Still, the ironic and satirical nature of the support for BAR cannot explain its near-ubiquitous popularity among young people in the U.S. nor can it explain the theory’s long reach beyond the mere sale of t-shirts. Why is it, in other words, that “everyone, deep down, can identify and relate to the fact that we are being surveilled”? The expansion of the surveillance state is no secret, and the recent episodes of whistleblowers coming forward to expose its reach, such as that of Edward Snowden, remain present in the public consciousness. In addition, the rise of surveillance capitalism to make ever-more tailored marketing campaigns represents the encroachment of corporations into the privacy of U.S. citizens, perhaps explaining why BAR lumped Senator Ted Cruz in with corporate leaders like Bill Gates in their alleged conspiracies to create and control avian surveillance drones. One college student above made that link explicit when they correlated BAR’s rise to the rise of both the surveillance state and the intrusive nature of corporate information privatization (12). BAR, therefore, represents a galvanizing and attention-grabbing response to the realities of increasing intrusion into personal privacy, whether from the State or from corporations.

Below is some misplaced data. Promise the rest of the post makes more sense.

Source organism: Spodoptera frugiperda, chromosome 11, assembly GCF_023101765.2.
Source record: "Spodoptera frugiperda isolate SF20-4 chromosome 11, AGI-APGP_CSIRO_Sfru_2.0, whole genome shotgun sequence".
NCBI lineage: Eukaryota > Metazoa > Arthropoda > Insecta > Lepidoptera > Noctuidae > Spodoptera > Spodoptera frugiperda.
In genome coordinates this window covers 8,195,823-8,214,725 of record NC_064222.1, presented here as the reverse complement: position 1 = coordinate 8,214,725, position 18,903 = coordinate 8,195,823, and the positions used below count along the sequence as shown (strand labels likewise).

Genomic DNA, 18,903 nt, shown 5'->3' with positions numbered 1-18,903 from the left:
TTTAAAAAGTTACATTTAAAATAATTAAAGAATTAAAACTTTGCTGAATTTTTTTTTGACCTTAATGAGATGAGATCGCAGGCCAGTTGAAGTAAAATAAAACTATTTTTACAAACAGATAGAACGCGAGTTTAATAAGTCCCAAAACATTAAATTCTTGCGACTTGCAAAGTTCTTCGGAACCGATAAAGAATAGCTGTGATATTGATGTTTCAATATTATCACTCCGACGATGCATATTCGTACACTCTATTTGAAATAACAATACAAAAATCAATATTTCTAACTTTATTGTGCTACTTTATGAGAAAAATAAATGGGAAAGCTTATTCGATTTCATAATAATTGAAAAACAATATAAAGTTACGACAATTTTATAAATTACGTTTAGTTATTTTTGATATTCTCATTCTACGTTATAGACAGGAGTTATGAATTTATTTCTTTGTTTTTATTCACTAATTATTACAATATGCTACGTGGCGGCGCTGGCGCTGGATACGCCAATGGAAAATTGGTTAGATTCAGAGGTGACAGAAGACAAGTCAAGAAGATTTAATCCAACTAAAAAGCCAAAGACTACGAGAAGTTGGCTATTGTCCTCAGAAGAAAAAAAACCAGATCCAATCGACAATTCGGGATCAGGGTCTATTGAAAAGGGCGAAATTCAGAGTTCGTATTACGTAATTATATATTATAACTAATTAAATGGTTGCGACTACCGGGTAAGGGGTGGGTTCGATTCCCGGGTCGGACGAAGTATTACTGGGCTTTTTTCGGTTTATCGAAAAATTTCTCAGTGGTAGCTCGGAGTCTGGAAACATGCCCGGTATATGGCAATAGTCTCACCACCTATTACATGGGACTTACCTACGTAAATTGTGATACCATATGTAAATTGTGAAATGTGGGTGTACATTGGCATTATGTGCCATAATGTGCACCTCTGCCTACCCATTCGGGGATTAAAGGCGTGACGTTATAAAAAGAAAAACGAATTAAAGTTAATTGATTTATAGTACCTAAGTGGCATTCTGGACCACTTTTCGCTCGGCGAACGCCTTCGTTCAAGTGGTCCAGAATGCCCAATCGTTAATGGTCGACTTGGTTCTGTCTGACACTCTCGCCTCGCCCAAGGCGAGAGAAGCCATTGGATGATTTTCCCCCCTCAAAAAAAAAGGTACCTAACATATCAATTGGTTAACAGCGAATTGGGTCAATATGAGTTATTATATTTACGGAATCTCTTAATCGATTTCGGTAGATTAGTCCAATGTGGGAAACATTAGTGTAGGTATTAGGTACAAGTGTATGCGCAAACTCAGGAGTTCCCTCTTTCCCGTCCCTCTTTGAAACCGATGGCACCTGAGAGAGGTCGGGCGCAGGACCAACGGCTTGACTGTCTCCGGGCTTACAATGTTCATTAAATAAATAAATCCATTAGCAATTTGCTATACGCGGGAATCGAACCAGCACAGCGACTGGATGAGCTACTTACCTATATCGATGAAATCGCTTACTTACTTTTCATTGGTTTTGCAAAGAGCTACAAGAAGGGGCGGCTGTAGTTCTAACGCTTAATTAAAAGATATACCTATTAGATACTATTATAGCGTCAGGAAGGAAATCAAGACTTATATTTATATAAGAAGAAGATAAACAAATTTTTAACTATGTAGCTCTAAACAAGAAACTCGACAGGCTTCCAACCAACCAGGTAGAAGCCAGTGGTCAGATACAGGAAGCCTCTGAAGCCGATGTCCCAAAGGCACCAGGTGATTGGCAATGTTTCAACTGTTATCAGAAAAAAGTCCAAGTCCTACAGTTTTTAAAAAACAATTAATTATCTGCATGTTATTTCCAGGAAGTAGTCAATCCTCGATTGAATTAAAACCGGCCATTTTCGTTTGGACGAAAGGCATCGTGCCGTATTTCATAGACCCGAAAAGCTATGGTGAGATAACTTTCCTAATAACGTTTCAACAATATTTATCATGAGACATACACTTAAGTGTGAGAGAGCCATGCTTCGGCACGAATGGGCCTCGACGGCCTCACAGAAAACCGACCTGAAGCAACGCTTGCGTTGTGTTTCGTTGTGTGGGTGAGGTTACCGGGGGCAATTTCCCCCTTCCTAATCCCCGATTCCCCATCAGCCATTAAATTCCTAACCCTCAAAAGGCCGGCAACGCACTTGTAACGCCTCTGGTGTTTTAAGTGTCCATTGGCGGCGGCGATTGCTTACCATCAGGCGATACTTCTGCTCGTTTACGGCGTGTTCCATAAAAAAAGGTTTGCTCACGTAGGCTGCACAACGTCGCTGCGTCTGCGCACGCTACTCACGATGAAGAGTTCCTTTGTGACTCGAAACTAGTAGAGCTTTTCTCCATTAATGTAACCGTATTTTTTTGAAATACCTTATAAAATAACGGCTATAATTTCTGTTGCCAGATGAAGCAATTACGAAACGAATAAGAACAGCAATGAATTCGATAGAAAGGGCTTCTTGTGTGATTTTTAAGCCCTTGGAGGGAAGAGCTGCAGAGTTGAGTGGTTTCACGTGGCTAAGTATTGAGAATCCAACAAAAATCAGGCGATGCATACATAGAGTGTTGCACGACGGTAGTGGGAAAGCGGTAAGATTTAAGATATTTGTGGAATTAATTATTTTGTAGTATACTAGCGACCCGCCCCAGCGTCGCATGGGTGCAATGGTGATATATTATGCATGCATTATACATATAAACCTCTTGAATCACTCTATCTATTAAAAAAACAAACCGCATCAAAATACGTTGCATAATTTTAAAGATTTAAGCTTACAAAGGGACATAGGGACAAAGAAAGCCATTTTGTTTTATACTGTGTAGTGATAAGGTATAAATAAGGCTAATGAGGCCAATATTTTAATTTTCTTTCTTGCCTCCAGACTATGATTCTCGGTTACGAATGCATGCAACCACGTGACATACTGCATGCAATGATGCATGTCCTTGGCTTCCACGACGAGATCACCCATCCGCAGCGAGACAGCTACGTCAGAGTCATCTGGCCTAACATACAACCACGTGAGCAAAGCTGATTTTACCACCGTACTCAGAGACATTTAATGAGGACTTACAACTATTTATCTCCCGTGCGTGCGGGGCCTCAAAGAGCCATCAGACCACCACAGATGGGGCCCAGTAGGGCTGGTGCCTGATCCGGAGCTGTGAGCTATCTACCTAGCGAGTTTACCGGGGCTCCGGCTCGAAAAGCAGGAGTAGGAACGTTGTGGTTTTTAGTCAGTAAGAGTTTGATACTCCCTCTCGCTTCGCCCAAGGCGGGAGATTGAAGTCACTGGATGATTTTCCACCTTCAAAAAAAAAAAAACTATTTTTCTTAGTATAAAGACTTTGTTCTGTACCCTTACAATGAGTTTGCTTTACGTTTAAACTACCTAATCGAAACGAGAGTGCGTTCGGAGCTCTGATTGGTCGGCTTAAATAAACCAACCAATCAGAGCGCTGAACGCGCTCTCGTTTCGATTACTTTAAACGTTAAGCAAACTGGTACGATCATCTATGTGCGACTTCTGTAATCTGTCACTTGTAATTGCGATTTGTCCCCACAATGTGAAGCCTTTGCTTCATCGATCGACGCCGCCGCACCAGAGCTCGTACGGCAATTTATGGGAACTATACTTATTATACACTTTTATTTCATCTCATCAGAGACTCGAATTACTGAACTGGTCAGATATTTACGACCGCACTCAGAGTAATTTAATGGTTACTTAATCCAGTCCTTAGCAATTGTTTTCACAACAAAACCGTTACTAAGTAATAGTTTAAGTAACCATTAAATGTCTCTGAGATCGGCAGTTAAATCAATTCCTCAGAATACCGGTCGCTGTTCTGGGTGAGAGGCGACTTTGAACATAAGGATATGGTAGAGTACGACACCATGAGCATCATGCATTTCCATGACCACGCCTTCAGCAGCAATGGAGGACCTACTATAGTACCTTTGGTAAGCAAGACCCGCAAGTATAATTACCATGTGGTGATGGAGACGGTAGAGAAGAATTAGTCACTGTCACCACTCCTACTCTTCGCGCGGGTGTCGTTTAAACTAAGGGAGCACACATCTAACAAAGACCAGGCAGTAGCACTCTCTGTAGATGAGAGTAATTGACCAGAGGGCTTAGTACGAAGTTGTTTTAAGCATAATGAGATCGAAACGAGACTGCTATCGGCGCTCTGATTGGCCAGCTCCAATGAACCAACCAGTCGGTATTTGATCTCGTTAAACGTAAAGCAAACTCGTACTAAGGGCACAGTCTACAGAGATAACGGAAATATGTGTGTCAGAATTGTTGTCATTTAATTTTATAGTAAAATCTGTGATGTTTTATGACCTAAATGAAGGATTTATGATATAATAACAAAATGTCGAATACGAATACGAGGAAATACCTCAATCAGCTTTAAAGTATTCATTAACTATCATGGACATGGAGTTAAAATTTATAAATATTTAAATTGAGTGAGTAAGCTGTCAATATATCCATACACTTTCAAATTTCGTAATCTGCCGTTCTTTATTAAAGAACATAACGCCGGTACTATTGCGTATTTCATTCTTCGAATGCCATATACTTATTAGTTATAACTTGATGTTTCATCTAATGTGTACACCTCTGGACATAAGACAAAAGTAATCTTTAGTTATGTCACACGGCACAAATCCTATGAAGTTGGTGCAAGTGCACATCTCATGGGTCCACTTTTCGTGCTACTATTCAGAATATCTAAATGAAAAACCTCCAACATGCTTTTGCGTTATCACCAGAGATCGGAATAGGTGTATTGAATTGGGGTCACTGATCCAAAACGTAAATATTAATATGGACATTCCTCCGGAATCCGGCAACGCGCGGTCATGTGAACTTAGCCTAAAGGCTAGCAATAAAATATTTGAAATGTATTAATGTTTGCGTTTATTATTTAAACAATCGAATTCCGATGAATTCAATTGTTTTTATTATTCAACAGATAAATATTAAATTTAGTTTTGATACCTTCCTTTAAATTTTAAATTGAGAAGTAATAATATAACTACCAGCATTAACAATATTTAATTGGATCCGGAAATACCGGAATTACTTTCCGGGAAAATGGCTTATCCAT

Further, the profit-seeking conspiracy theories of BAR are situated in a wider context of utilizing comedy as a way to satirize political developments and thereby turn a profit. There has, for instance, been considerable attention devoted to the effects of late-night political satire television shows on political sentiment. In 2006, two studies found that exposure to late-night political satire shows correlated to lower levels of trust in U.S. political systems (18, 19). For Andrew Stott’s later work, these television shows primarily function to disengage people from political action and mobilization. Paraphrasing Steve Almond, Stott notes that this brand of satire “packages voter anger, acknowledges it, and offers a kind of non-threatening remedy that also brings [political comedians] considerable rewards” (20). In other words, these studies show that political satire dissuades citizens from seeking systemic political change especially when that satire is tied to a profit motive, such as that arising from the entertainment industry. As stated above, BAR primarily arose from Peter McIndoe’s apparel company. The brand of satire which it purveys is centered around the continued profits of this apparel company, and it has to date proven ineffective as a catalyst for political organization against the surveillance state. Instead, BAR functions through the commodification of youth anger surrounding increased surveillance without a commitment to systemic change. Further quantitative research is needed to confirm this correlation, but it is likely that engagement with BAR may create the same political cynicism and disengagement which Stott and others note that late-night political satire television causes in its fans. Yet, through its satire of activism in general, BAR may also indicate a more concerning trend of general cynicism surrounding civil society groups and activist mobilization among its fans. As BAR continues to rise in popularity especially in college populations, its effects on political sentiment and disengagement may become more prominent in youth political behavior.